I think the reading available on the internet isn't too dissimilar from the reading available in the library. Analysis and deeper thinking is definitely there, if you bother to look. My high schooler is better informed on most foreign policy topics than most adults because he finds it interesting and has quick access to the information. He bothers to keep searching.
That's not to say that the internet isn't loaded with fluff; it is. The inane comments made by many on any topic is cringe-worthy. However, so's the book world. Can you say, "Harlequin Romance Novel?" or, at the risk of starting a war, "Twilight"? Fluff has its place.

Digging deeper into what's on the net is also a parent's responsibility. Obviously, I don't read to AJ anymore, and haven't for years, but at dinner, what he's been reading and thinking about online is a regular topic. It gives us, as parents,a chance to say, "...and you believed that?!" or to discuss his ideas about America's place in the world, which are very different from mine. (There are days I question the whole 'I want him to think for himself' thing. Maybe that wasn't such a great strategy...) 

I have argued for years that teaching to compliance does a disservice to children who will not grow up into factory, textile mill, or farm jobs as our parents did. Teaching to creativity and collaboration doesn't take a lot of extra work, but it does require a paradigm shift. Still, one could argue that America's done a lot of inventing and inspiring while the teachers were the old battle-axes of my childhood. My generation can also spell. Just sayin'.

Can creativity be taught? There's a whole different blog post.

Is the Finland Miracle any different from the Texas Miracle? As a Southerner, I've learned that faith healers are a dime a dozen and are usually frauds. I question anything with the word "Miracle" as part of its title. My parents and a couple of my siblings, who are Texans, absolutely believe in the superiority of their schools (but don't have kids in them.) A teacher from Finland I once met says that she most certainly does give homework, as do most teachers she knows.  She just doesn't give tons of it, as students and parents in some countries expect. Time will sort out the smart teaching strategies from the hype, and we'll continue seeking out our own Miracle.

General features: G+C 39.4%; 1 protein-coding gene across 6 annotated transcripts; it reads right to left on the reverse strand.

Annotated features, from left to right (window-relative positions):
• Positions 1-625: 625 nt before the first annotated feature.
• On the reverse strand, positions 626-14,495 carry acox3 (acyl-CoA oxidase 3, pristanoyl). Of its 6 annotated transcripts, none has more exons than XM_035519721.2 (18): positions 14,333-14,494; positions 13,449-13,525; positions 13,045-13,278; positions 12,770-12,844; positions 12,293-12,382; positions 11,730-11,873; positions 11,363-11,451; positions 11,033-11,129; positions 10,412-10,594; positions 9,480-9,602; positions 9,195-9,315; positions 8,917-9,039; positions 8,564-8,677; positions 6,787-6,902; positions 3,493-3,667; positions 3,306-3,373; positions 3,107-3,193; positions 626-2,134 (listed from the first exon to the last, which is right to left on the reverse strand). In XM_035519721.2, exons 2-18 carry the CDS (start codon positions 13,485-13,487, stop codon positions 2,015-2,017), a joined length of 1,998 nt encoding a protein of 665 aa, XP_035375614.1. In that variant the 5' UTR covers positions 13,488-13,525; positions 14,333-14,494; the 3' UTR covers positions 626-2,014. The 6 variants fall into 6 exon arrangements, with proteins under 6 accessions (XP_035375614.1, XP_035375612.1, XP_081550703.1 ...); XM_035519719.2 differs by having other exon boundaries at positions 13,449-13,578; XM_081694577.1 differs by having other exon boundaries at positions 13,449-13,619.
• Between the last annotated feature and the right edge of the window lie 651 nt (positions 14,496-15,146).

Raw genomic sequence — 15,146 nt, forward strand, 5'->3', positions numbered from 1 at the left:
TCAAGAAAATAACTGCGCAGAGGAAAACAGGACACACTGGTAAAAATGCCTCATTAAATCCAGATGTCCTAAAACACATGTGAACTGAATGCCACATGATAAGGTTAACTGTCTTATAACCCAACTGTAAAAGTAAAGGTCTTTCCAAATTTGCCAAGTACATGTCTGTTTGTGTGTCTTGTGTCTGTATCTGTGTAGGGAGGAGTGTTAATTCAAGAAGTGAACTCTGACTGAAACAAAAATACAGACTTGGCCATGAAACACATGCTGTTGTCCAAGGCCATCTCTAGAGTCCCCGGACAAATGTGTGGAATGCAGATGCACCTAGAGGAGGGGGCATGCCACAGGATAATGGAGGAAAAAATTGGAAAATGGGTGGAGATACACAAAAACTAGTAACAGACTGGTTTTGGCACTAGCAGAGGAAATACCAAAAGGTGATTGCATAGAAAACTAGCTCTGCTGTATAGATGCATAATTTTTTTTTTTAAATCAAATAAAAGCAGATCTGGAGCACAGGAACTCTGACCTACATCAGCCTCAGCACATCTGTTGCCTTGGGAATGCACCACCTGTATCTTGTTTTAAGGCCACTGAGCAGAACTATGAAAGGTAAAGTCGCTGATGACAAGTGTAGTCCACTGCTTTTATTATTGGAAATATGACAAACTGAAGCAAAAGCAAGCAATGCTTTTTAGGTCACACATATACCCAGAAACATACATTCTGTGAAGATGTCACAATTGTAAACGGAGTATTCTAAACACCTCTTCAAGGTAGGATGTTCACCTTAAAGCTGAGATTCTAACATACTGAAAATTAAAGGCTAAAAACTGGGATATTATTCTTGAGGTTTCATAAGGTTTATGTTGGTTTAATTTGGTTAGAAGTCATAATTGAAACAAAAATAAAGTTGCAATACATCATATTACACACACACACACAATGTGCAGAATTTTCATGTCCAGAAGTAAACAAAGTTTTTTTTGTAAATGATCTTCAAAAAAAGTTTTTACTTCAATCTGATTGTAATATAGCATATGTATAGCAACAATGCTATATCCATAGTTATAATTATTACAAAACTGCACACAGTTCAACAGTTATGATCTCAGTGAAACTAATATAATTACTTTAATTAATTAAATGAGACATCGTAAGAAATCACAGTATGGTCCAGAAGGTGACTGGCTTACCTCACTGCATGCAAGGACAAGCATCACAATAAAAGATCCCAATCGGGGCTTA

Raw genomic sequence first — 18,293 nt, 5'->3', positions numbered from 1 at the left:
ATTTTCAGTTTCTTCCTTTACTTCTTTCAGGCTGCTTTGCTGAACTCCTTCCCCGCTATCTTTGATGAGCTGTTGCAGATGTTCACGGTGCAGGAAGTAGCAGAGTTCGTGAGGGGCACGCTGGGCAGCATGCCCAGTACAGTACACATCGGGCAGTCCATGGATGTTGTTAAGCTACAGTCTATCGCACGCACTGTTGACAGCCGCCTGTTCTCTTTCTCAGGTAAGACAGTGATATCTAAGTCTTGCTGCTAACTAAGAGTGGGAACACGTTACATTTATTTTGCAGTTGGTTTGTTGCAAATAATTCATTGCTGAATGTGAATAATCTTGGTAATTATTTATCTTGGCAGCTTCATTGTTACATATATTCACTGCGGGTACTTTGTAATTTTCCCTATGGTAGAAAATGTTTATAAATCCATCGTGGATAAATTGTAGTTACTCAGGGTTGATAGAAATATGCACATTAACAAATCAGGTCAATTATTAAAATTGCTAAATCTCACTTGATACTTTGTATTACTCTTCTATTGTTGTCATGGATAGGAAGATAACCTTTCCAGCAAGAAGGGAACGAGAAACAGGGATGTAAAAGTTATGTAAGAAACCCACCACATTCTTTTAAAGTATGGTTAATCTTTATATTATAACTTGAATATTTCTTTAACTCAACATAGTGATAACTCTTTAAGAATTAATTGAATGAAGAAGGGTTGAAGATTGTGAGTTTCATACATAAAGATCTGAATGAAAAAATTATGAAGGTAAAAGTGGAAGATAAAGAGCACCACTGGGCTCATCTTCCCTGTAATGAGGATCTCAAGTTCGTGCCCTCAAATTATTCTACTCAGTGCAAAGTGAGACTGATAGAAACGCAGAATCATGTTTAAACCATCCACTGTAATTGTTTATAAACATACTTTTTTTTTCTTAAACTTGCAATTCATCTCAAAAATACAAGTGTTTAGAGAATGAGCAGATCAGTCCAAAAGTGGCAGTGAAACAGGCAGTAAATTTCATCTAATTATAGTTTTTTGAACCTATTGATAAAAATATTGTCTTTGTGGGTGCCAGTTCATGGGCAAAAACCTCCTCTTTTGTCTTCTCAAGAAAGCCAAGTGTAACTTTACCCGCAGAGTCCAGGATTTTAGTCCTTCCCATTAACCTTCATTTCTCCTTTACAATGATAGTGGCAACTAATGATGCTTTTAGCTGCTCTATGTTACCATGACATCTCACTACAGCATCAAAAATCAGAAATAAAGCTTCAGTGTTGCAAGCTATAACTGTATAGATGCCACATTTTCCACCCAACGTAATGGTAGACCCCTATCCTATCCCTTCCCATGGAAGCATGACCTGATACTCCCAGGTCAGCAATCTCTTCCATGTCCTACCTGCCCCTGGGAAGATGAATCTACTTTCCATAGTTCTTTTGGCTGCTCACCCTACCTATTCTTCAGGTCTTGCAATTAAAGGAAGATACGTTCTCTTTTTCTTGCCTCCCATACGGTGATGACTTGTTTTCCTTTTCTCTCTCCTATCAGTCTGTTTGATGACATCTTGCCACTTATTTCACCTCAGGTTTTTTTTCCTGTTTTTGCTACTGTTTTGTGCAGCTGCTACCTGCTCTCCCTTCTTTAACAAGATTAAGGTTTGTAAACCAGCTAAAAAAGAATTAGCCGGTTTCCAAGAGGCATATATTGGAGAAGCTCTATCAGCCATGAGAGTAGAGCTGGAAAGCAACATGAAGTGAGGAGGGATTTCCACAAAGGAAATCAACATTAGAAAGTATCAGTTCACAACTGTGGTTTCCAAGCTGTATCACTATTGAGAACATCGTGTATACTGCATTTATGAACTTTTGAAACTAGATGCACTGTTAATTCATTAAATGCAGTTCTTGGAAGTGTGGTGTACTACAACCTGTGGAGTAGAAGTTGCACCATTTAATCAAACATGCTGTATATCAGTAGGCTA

Thank you for joining us on our own learning journey. Next, you're off to Jessica, our Whimsical Teacher, to wrap it all up.

Friday, July 10, 2015

Easy-Peasy Formative Assessment with "Gimme 5!" and Freebie Poster Set

One of the keys to being able to differentiate instruction and keep groups fluid is good ol' formative assessment. Sure, I use exit slips and quizlets and such, but my go-to is a 'Gimme Five' approach.

Kids show, using the fingers on one hand, on a scale of 1 to 5, where they are in their understanding of a concept or ability to work a computation. Super simple, right? Not so much. What I found is that without some definition, 5 (or 3, or 1) meant different things to different kids, so I decided to standardize them. I looked on Pinterest and found a few anchor charts with ideas about what each number of fingers meant. I read them over, made some adjustments, and popped them into a poster set for my classroom. 

Now, a two is a two and a four is a four, and we're all speaking the same language, which makes it easier to get help to the kids who need it and helpers that can be trusted to actually be helpful. 

Are kids shy about showing a finger or two? They can be. Usually, I make a joke while I'm asking, which helps. I'll say something along the lines of,"Okay, guys, quick! Gimme 5! On a scale of, 'Oh, I got this!' to, 'Woman, what are you talking about?!' where are we?" even if we've done it a bunch. Some will laugh and that takes the edge off. Remember, in any classroom, things are only a big deal if you make them one. Risk-taking classrooms don't fret over a two, especially at the beginning of something.

Clicking the poster below will hook you up with the Google doc with the set.

Thanks for hanging out on The Big Kids' Hall today! I hope you find this useful!

Tuesday, July 7, 2015

Readicide Book Study, Chapter Four

I started to subtitle this, "Thanks, Captain Obvious!" but I won't. This chapter shows how vastly different the mindsets of elementary and secondary teachers are. I found this when I taught middle school: People with elementary licenses teach children. People with secondary licenses teach content.